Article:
The stall takes a break on Mondays.

Roll Roll Village Tiramisu Cilantro Ice Cream Wraps

A wrap covered in peanut brittle shavings with a block of tiramisu ice cream in the middle topped with cilantro
Tiramisu ice cream wrap with crazy amount of peanut brittle

Roll Roll Village (捲捲村, stall #60, right side of main road between Alley 311 and 313) does a unique take on this dish which tourists tend to love.

Peanut ice cream wraps (花生捲冰) usually consist of a few scoops of traditional Taiwanese ice cream with peanut brittle shavings and cilantro – the combination is unusual but somehow it works!

At this stall, they replace the usual Taiwanese ice cream with a large hunk of tiramisu-flavored ice cream (with real booze in it). To top it off, they put more peanut brittle shavings than I’ve ever seen – it’s borderline too much!

This treat is seriously worth the extra money (TWD 100, consider sharing with a friend), but you can get a normal (non-tiramisu) one for TWD 60 or just try a scoop of their homemade ice cream on its own.

Linji Nanjichang Stinky Tofu

A middle aged taiwanese vendor wearing face mask while deep frying some cubes of tofu
Deep fried stinky tofu

If you want to try to regular deep fried stinky tofu, as opposed to the spicy/stewed kind, get it at Linji Nanjichang Stinky Tofu (林記南機場臭豆腐 , stall #65, main road opposite the last entry).

This stall does this one kind of stinky tofu and that’s it. As always, it comes with pickled cabbage. Just follow the stink!

Alley 313

Vegan Crispy Mushroom Tempura

Close up inside a white paper bag of some deep fried mushrooms
Deep fried mixed mushrooms

Vegans and vegetarians rejoice: Vegan Crispy Mushroom Tempura (卍鮮菇道鹽酥天婦羅 stall #66, left-side corner of Alley 313) is a Buddhist vegetarian version of those fried food stalls you see all over Taiwan (note the Buddhist swastika on the sign and in the name).

Besides their signature king oyster mushrooms (杏鮑菇), oyster mushrooms (秀珍菇), or the most recommended combination of the two mushrooms (綜合野菇), they have at least 3 dozen other items, all to be deep fried.

It’s not the easiest stall to order from though. There’s English on the menu board but not on the paper menu that you need to order from – use a translation help if needed.

What’s more, it can be busier than meets the eye. When I ordered, there was no line, but I quickly realized that many people had ordered before me. I waited a staggering 45 minutes for my food. Avoid this stall at peak times (around 7 to 9 PM), unless you don’t mind a super long wait.   

Wu Wang Tsai Chi Popiah Spring Rolls

For Michelin-recommended popiah rolls, seek out Wu Wang Tsai Chi (吾旺再季潤餅捲專賣, turn left on Lane 313 and walk halfway down to address #29).

As for the “Taiwanese burritos”, popiah (潤餅 or runbing) here, I’m honestly a little surprised that a dish that is essentially a cold wrap could clinch a Michelin Bib Gourmand award, but here’s why:

The popiah are packed with 10 super fresh ingredients, including crispy pork, bean sprouts, pickled vegetables, cilantro, and a generous amount of peanut powder.

Each bite is a medley of textures and, this being Taiwan, an undeniable sweetness. The combination of flavors may seem odd, depending on what kind of wraps you’re used to, or you might just love it.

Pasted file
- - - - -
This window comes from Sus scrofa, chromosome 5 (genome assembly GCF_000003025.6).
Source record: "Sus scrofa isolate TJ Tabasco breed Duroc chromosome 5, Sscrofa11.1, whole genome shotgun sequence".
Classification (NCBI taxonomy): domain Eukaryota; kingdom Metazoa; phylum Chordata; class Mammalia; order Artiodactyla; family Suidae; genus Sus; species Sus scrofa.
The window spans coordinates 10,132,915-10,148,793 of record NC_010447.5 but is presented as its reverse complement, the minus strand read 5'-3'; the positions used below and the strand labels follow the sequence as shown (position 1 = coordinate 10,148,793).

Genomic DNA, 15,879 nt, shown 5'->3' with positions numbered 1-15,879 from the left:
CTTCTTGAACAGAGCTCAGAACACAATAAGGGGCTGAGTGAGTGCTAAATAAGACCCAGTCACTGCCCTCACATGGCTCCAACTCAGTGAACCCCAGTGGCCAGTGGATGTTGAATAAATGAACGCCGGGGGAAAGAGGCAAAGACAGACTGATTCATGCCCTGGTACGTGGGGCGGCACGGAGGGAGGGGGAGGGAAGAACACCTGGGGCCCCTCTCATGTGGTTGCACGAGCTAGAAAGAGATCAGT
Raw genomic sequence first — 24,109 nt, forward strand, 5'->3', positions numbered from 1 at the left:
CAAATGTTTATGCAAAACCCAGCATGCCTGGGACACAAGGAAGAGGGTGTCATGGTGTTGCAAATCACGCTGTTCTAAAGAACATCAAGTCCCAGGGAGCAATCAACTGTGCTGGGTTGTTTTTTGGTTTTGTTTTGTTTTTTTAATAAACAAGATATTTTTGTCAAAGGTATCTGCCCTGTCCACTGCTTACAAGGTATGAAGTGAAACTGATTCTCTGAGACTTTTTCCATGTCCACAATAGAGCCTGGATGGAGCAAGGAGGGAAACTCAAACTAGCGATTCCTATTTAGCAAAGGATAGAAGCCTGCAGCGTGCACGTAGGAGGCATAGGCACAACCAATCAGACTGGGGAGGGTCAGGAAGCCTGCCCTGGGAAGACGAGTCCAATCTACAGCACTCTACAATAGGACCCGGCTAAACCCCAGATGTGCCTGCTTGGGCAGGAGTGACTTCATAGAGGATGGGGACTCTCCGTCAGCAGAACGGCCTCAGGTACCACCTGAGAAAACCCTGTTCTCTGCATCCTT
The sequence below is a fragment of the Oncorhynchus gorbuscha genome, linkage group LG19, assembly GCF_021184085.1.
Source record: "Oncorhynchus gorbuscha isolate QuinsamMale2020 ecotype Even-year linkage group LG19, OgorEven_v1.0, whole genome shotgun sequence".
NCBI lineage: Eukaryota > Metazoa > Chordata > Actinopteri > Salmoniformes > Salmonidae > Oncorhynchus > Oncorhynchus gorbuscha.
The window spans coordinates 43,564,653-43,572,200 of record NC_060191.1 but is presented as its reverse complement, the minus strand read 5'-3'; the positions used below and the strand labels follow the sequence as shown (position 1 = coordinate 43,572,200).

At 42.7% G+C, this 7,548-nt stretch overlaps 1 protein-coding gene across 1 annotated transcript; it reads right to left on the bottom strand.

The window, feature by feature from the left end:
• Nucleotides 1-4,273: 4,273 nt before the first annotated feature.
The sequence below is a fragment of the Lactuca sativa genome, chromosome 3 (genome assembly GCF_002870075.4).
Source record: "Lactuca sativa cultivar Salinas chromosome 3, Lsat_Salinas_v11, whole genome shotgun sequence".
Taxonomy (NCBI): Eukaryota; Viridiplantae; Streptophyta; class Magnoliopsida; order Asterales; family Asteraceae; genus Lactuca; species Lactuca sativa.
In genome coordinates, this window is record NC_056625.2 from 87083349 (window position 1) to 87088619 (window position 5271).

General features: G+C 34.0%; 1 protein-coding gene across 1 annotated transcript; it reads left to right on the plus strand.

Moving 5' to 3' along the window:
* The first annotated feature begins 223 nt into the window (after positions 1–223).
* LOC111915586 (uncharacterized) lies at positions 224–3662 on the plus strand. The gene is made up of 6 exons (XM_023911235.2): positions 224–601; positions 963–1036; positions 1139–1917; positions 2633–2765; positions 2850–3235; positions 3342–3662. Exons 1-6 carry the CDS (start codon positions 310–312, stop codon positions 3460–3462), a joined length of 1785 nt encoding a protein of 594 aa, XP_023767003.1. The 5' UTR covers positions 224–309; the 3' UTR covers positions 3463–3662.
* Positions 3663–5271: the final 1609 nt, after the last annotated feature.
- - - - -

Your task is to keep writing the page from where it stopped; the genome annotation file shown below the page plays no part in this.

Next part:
The stall is popular, despite being tucked away down the lane. Supplies often run out before the end of the day. It’s open from 3:30, so go here first. It’s closed on Mondays and Tuesdays.

Hejia Steamed Stinky Tofu & Smelly Boss Location 1

Hejia Steamed Stinky Tofu (禾甲蒸臭豆腐, turn right at Lane 313, a few steps in on the left) is another vegetarian stinky tofu shop. To me, it seems like a carbon copy of Smelly Boss (I don’t know which one came first, though). They even garnish their stinky tofu in exactly the same way, which I haven’t seen anywhere outside of Nanjichang.

In fact, some visitors end up at this one, thinking they’re at Stinky Boss, which is further down the same alley (maybe this was intentional?) Inevitably the two shops are compared, with some locals preferring this one to Smelly Boss.

Further down the alley and also on the left, Smelly Boss Now Steamed Tofu (臭老闆現蒸臭豆腐-本店) is the original location of Smelly Boss. Just like location 2, it’s all vegan and the same menu. This one is open from lunch till 10:30 PM and closes on Wednesdays.

Nanjichang Taro King

Close up of mounds of taro, sweet potato balls, and tapioca peals
Taro and all the other goodies on ice

Almost directly across from Smelly Boss, Nanjichang Taro King (南機場芋頭大王) is a popular traditional shaved ice shop.

Besides the namesake taro ingredient, they’ve got all the traditional toppings to choose from – red bean, boiled peanuts, various jellies, pearls, tangyuan, douhua (tofu pudding), and more.

As usual, it will come doused in brown sugar syrup – ask for half sweet (半糖 or ban tang) if you don’t want so much.

Nanjichang Changhua Bawan

A metal vat full of oil and Taiwanese meatballs, with drying rack on top
Bawan or “Taiwanese meatballs”

Returning to the main road, Nanjichang Changhua Bawan (南機場彰化肉圓) is between Lane 313 and 315, on the left side. This is a popular and long-running Taiwanese meatball (肉圓 or bawan in Taiwanese) stall run by an elderly couple.

The bawan are made of pork and bamboo coated in a sticky rice layer which becomes gelatinous when cooked, then served with Taiwanese sweet and sour sauce. You have the option to add spicy sauce and cilantro. They also serve mushroom fish ball soup.

Unfortunately, this stall is only open in the afternoon. It is numbered 日17 (daytime 17).

Unnamed Clay Oven Roll

Close up of a box of roasted pastries
Fresh pastries straight off the grill

Unnamed Clay Oven Roll (無名推車燒餅, stall #72, left side between Alley 313 and 315) is quite possibly the single most popular stall in Nanjichang Night Market, complete with Michelin status.

The stall has been attracting a long queue every evening for many years. It’s not that the stall doesn’t have a name – just 無名 (no name) is literally its name.

The stall’s specialty flaky pastries come in four varieties: scallion (長燒餅), salty pork 鹽酥餅, red bean 紅豆餅), and sugar 甜酥餅. They are cooked on the spot on a round griddle, and thanks to the quick turnover rate, you’ll almost always get them hot right off the grill. These are normally a breakfast food item in Taiwan, but here you can enjoy them in the evening.

Once they sell out, sometimes as early as 7 PM, the stall closes. They take a break on Wednesdays.

Alley 315

Once you hit the dead end at Alley 315 at the southern end of the market, that’s pretty much the end of it. Hope you’re full!

Here are some of my other favorite night markets across Taiwan.